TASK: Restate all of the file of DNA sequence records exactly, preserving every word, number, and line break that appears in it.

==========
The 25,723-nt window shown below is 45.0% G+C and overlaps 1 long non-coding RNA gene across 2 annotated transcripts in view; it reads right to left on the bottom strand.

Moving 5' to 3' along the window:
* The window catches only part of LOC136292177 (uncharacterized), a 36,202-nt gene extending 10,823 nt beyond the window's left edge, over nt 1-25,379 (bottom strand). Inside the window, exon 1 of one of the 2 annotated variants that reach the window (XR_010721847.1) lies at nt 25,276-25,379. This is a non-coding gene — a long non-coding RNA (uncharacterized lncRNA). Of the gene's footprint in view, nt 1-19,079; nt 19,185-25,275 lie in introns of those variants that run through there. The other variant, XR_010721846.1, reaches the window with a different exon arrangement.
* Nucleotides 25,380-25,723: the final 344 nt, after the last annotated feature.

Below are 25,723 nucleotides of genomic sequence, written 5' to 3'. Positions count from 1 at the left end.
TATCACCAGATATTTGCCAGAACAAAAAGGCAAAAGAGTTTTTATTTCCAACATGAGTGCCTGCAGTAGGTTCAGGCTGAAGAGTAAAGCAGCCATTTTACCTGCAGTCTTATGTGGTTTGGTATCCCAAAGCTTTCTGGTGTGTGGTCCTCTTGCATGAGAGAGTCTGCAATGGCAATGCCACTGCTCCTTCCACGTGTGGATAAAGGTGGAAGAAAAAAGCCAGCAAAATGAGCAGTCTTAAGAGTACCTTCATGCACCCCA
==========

The 25,723-nt window shown below is 45.0% G+C and overlaps 1 long non-coding RNA gene across 2 annotated transcripts in view; it reads right to left on the bottom strand.

Moving 5' to 3' along the window:
* The window catches only part of LOC136292177 (uncharacterized), a 36,202-nt gene extending 10,823 nt beyond the window's left edge, over nt 1-25,379 (bottom strand). Inside the window, exon 1 of one of the 2 annotated variants that reach the window (XR_010721847.1) lies at nt 25,276-25,379. This is a non-coding gene — a long non-coding RNA (uncharacterized lncRNA). Of the gene's footprint in view, nt 1-19,079; nt 19,185-25,275 lie in introns of those variants that run through there. The other variant, XR_010721846.1, reaches the window with a different exon arrangement.
* Nucleotides 25,380-25,723: the final 344 nt, after the last annotated feature.

Below are 25,723 nucleotides of genomic sequence, written 5' to 3'. Positions count from 1 at the left end.
TATCACCAGATATTTGCCAGAACAAAAAGGCAAAAGAGTTTTTATTTCCAACATGAGTGCCTGCAGTAGGTTCAGGCTGAAGAGTAAAGCAGCCATTTTACCTGCAGTCTTATGTGGTTTGGTATCCCAAAGCTTTCTGGTGTGTGGTCCTCTTGCATGAGAGAGTCTGCAATGGCAATGCCACTGCTCCTTCCACGTGTGGATAAAGGTGGAAGAAAAAAGCCAGCAAAATGAGCAGTCTTAAGAGTACCTTCATGCACCCCA